The Vitus ZX-1 Evo CRS, on the other hand, comes with a one-piece Vision Metron handlebar and stem, with no option to choose a different handlebar width or stem length at the point of purchase. For me, that’s far from ideal – from both a comfort and aerodynamic perspective.
The problem might be that many brands test their new bikes alone in the wind tunnel without a rider because it makes the data less messy. In those situations, a fully integrated, non-adjustable handlebar is the most slippery option. On an aesthetic level, it looks good, too.
Looking at the bigger aero picture, though, and understanding that the rider causes the vast majority of the drag in the rider plus bike system (around 80 per cent, according to recent studies), I’m sceptical as to whether that translates into the real world.
If you can’t optimise your body position because the stem length or handlebar width are fixed, you’ll almost certainly be slower as a result.
5. Aero bike manufacturers should be more progressive with component sizing
My last point follows on from the previous one, and if there’s one bit of feedback I’d want to provide to aero road bike manufacturers it would be this: please be more progressive with component sizing.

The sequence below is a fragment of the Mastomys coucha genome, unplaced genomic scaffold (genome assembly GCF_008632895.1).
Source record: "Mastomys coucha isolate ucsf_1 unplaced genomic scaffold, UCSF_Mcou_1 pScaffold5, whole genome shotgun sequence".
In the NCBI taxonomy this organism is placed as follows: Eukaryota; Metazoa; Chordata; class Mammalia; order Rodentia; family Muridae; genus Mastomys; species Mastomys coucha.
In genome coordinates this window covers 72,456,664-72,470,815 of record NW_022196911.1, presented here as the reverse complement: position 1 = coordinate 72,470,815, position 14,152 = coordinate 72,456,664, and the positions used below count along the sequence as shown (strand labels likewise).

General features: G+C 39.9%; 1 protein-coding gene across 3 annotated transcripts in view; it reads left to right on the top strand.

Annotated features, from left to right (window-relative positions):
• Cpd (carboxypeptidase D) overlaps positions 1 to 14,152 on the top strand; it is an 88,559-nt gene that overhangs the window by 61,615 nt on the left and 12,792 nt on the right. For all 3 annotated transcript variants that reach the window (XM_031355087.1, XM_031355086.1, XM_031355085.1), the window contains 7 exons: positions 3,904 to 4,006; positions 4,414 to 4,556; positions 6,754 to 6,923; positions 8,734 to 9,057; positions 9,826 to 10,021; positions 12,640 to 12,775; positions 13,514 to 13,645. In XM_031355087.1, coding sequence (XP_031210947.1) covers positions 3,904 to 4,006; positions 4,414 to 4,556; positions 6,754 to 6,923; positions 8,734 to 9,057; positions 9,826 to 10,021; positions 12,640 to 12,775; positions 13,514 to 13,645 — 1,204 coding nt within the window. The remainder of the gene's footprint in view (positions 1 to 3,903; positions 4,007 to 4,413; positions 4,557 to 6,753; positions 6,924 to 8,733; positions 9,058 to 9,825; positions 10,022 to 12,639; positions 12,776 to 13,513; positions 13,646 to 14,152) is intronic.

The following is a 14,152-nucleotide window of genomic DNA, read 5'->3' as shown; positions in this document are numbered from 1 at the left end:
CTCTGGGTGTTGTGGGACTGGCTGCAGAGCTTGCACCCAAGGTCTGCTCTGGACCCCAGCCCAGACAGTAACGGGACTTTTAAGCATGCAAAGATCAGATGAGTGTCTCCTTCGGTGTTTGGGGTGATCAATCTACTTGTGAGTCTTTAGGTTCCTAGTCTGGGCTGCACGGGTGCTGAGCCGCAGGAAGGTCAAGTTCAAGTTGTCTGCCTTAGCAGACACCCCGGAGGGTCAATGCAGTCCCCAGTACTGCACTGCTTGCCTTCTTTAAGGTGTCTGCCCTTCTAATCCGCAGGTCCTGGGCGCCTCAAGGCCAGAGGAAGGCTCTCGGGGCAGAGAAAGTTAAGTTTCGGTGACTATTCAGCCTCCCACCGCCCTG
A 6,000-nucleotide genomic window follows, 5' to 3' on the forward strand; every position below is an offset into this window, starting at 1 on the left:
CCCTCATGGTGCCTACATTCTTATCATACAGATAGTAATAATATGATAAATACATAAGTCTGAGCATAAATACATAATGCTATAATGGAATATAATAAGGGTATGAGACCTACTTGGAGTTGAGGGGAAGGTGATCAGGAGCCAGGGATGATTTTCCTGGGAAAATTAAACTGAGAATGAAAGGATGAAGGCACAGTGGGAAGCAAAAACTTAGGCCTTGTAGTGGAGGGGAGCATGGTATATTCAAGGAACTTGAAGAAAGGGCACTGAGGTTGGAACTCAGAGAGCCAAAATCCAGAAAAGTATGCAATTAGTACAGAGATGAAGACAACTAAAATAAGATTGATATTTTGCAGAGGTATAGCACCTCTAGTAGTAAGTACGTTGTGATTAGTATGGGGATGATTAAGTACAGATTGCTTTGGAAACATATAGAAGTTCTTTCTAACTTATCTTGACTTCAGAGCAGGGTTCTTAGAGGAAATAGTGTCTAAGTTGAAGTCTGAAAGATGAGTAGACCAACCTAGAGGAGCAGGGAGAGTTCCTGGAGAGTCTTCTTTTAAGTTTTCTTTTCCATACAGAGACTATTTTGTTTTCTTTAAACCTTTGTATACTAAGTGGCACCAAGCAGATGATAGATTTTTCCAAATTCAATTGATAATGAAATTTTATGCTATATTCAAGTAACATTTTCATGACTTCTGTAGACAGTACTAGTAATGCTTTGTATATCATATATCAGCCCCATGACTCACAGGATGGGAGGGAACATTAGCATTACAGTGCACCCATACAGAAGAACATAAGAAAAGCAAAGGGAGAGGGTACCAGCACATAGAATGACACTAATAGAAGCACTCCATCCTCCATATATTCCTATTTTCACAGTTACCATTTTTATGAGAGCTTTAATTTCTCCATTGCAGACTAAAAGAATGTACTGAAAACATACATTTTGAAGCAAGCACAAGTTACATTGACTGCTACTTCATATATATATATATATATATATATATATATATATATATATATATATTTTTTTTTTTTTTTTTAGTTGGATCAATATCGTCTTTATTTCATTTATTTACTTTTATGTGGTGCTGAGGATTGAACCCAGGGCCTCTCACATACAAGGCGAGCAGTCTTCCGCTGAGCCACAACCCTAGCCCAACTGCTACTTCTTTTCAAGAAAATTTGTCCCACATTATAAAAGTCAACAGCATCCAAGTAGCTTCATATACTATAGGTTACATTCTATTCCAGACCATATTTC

While mountain bike geometries and component sizes have seen constant progression in recent years, road bike equivalents have been largely stagnant for decades.
For example, 42cm is the de facto standard width for road bike handlebars. Why? It just is. As far as I can tell, there doesn’t appear to be much reasoning behind it, other than tradition.
Most aero bikes have a slightly increased reach and lower stack height, in order to help you get you low and stretched out, but I think many are missing out on low hanging fruit by speccing pointlessly wide handlebars.
According to Dr Xavier Disley of AeroCoach, narrow handlebars reduce your frontal area, so it’s possible to gain around two watts at 45kph for every 10mm narrower you go. Swapping from a 42cm handlebar to a 36cm handlebar might therefore save you 12 watts when you’re really going for it.